Doglegs is an underground pro wrestling league in Tokyo that pits disabled wrestlers against the able-bodied. the renegade wrestler of Doglegs risk everything to smash stereotypes and kick ass.
I had the pleasure to experience this documentary, filmed over the past five years by HeathCozens, at the Hot Docs film festival in Toronto. I say experience, as opposed to watch, because there were so many emotions that are associated with what I just sat through. I attended with two other members of the League of Lady Wrestlers, and we were very excited yet skeptical about what we were about to endure. A film about handicappedpuro in Japan… That’s quite the topic. Is it an exposé? Is it exploitative? Is the gaze meant to be humorous? It definitely set out what it’s meant to and it makes you think and be introspective in how you perceive differently abled folk and their credibility when it comes to wrestling. We got to stick around afterwards for a Q and A with the director and it was even brought up by another audience member on how this is related to misogyny and how women aren’t seen as believable wrestlers. This hit close to home but also shed a light onto a subject in the world of wrestling that is oft overlooked.
Director Heath Cozens stated “When I first sawDoglegs I didn’t know what to think of it either. I also went into it feeling that I might have to make some kind of exposé of abuse, or something like that. I went to a match and started feeling all these strange feelings then realized that they were mixing it up like that, and that making me feel shock, horror, joy, sympathy, amusement and guilt simultaneously was there by design. My goal with the film was to replicate that experience that I went through.” He definitely achieved that experience, at least that’s how I felt on the spectator end of the film.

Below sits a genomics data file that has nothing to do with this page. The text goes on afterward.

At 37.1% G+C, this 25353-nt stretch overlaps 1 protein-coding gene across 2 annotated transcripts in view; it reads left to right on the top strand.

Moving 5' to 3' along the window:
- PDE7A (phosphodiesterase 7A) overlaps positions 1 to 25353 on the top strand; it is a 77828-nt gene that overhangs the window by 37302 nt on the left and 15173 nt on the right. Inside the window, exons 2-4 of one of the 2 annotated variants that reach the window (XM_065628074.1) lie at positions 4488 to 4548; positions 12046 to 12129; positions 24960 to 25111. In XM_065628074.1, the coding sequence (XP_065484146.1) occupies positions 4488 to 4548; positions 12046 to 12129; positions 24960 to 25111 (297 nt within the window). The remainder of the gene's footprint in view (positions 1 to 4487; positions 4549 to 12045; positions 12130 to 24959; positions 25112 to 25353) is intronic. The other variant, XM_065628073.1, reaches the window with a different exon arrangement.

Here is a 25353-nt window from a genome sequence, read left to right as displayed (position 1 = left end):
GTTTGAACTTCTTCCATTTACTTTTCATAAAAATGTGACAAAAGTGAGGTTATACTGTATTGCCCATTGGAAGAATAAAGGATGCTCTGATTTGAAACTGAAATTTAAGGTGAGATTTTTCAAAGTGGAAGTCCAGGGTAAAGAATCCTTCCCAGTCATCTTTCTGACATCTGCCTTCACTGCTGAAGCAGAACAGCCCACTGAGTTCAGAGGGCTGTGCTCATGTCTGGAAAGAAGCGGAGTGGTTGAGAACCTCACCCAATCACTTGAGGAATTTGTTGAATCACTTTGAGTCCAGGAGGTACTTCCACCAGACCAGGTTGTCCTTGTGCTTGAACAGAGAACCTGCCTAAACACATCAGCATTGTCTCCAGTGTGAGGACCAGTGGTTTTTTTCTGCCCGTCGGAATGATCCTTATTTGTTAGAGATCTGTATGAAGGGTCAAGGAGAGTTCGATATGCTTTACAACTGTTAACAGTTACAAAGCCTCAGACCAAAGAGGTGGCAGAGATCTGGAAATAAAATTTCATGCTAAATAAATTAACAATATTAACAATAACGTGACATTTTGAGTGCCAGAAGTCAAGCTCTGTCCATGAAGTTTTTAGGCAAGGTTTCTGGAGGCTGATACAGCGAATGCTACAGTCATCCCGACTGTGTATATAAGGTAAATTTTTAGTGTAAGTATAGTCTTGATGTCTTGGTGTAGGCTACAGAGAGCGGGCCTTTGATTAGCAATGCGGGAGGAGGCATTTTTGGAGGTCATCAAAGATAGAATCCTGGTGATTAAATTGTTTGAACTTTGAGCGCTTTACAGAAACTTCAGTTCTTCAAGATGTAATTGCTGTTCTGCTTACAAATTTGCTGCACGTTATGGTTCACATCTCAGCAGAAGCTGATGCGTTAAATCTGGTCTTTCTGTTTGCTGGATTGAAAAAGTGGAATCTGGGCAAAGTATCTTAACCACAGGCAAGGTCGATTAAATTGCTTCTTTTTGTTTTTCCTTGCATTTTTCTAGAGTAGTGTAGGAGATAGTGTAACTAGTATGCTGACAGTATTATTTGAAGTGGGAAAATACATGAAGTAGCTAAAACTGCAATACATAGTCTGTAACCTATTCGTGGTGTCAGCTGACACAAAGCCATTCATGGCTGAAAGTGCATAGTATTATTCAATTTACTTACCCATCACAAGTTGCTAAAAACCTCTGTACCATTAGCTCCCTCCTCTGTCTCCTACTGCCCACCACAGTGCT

The documentary follows the stories of three different members of the Doglegs club: Sambo Shintaro, L’amant, and Yuki Nakajima. We actually had the pleasure of meeting Nakajima after the film and he was delighted to hear we are also wrestlers.
Overall it was about more than just the wrestling with spotlights on invisible disabilities such as depression and how Nakajima is seen within the league as an outsider; Shintaro, his love of wrestling and need to defeat his able bodied mentor; and L’amant who struggles with cerebral palsy, alcoholism and wrestles his wife in the ring.
There was so much volatility from the characters and we got to go along their journey with them. Nakajima and Shintaro both spoke to how some very embarrassing personal moments had made it into the film, but came to terms with them and accepted that it was part of the story that needed to be told.
I don’t feel that there is an easy conclusion to be derived from the film or the concept of Doglegs itself, and it’s meant to sit with you. The goal of the league is definitely to make you think and over the years they may have lost that shock and awe they are looking to stir in their audience, but they still have events twenty years later with two hundred spectators made up of a mix of friends, family and other members of the disabled community.
My overall take from this film is that it needs to be watched to be understood, and it’s definitely worth going to see if you have the opportunity. There will be two more screenings at Hot Docs this week in Toronto.